Wednesday, September 2, 2015

Quotes from Keller's Prayer



This isn't really going to be a blog about Tim Keller's book on prayer. But I was struck by different quotes he included from other people who struggle with prayer, and I wanted to share them.

"Can't anyone teach me how to pray?" --an entry from Flannery O'Connor's prayer journal

And another entry: "Dear God, I cannot love Thee the way I want to. You are the slim crescent of a moon that I see and my self is the earth's shadow that keeps me from seeing all the moon...what I am afraid of, dear God, is that my self shadow will grow so large that it blocks the whole moon, and that I will judge myself by the shadow that is nothing. I do not know You God because I am in the way."

"It is necessary for us to recognize that there is an intelligent mysticism in the life of faith...of living union and communion with the exalted and ever-present Redeemer...He communes with his people and his people commune with him in conscious reciprocal love...The life of true faith cannot be that of cold metallic assent. It must have the passion and warmth of love and communion because communion with God is the crown and apex of true religion." --John Murray

I was especially drawn to this Murray quote because of the phrase "intelligent mysticism." I was raised in a nondenominational, very decidedly non-charismatic church. I learned so much, got such a great foundation, and I am grateful to those who taught me so faithfully. I emerged from that church (or maybe it's me -- my tendencies -- and I would've been like this anyway?) very skeptical of emotion applied to religion. I DO think one is right to be wary -- nothing lies to us quite so convincingly as our emotions. But we are emotional creatures, after all, and sometimes I know that I am shortchanging myself because I never just dive into the deep end when it comes to worship. Raise my hands during prayer or singing? You might as well ask me to run naked through the choir loft (and it kind of feels like that to me -- I'm so self-conscious about doing anything like that during worship that just thinking about it takes me completely away from thoughts of God to an intense focus on myself). I do believe I can lead a full and blessed life without raising my hands during corporate worship. But I also know that I am too closed off and I want God to bust through my reserve and fill me with more of Him, His Spirit.

Anyway, back to the quote. "Intelligent mysticism" acknowledges that we must never park our brains at the door (of either the church or our private offices) -- but it also reminds us that there is an awful lot in Christianity that is mysterious and awful (awe-full) and not understandable by finite beings. And that's okay. A God so small that we could understand Him would not be a god worth having. Sometimes I just need to believe and not understand. And sometimes I just need to feel (not indiscriminately, but freely -- if you know what I'm trying to say) and let the awesomeness of God's power and love take me out of thoughts of myself. As difficult as that is for me to even imagine, much less do!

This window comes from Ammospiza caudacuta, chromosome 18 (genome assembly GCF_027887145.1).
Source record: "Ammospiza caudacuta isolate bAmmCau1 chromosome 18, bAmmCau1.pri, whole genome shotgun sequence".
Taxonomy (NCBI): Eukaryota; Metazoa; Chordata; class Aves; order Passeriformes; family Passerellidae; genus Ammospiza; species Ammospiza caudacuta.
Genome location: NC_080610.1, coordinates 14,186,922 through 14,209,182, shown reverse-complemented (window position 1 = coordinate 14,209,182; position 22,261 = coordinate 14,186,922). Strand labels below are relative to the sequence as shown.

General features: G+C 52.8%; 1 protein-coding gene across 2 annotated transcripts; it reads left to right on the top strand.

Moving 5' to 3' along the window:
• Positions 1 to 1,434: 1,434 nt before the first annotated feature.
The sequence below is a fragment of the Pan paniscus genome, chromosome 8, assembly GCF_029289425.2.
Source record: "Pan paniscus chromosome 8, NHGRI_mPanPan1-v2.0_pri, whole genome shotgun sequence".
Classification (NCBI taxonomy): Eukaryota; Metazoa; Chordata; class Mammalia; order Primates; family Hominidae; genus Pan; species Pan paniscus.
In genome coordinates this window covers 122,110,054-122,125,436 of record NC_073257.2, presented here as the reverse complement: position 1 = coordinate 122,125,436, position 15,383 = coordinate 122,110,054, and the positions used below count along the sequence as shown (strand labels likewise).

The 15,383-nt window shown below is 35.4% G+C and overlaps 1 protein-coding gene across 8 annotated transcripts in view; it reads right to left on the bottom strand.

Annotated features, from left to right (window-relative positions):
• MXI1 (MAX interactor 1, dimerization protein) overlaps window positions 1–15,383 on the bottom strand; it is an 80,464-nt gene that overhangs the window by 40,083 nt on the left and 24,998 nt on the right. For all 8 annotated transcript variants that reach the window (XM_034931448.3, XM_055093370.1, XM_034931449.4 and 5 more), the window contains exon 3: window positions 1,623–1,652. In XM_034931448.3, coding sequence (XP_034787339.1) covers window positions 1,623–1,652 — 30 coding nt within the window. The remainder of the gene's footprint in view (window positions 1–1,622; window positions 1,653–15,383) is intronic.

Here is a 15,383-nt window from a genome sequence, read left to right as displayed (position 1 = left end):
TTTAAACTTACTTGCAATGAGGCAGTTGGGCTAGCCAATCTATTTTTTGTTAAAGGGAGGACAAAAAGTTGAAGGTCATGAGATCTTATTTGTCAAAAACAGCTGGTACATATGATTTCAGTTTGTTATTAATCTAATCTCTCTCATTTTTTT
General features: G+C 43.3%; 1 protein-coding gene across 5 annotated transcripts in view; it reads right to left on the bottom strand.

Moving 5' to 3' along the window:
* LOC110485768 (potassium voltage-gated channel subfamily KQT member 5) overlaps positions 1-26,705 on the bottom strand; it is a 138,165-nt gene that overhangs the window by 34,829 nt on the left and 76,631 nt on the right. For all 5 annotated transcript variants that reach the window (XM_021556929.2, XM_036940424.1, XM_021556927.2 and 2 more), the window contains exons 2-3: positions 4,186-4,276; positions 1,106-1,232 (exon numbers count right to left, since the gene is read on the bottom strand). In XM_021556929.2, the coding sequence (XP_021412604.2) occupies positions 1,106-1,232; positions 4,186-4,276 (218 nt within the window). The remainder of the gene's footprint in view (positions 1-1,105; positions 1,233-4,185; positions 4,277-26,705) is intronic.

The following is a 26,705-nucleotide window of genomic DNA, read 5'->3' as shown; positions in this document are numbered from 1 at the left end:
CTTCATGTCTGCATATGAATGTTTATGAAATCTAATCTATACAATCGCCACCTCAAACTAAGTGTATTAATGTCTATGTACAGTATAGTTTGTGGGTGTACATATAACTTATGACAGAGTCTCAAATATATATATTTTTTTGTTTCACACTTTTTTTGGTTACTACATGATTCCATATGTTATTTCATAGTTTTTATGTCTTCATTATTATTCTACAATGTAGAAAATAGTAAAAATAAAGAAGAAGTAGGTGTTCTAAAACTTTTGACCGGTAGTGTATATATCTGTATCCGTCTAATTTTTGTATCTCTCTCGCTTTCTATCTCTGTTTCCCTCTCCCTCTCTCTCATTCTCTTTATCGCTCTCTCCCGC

Keller writes about some things that he did to alter his prayer life. He prays through the Psalms a few times a year (this interests me -- he promises to write more about this later in the book). He meditates as a transitional discipline between his Bible reading and prayer time. He prays morning and evening instead of just morning. And he prays with greater expectation. And he wrote this:

"The changes took some time to bear fruit, but after sustaining these practices for about two years, I began to have some breakthroughs. Despite ups and downs since then, I have found new sweetness in Christ and new bitterness too, because I could now see my heart more clearly in the new light of vital prayer. In other words, there were more restful experiences of love as well as more wrestling to see God triumph over evil, both in my own heart and in the world."

It's interesting to me that he says he exercised the changes for two years before he experienced "breakthroughs." I'm not sure I'm disciplined enough to do something for that long and not see any results. Maybe that's not what he means, though. Maybe he was happy with the changes -- they were satisfying to him and fulfilled a need that he'd been feeling -- but he had no flashes of inspiration until two years had passed. At least, I hope that's what he means. Impatient woman that I am, I really do want tangible results like yesterday!

More later...

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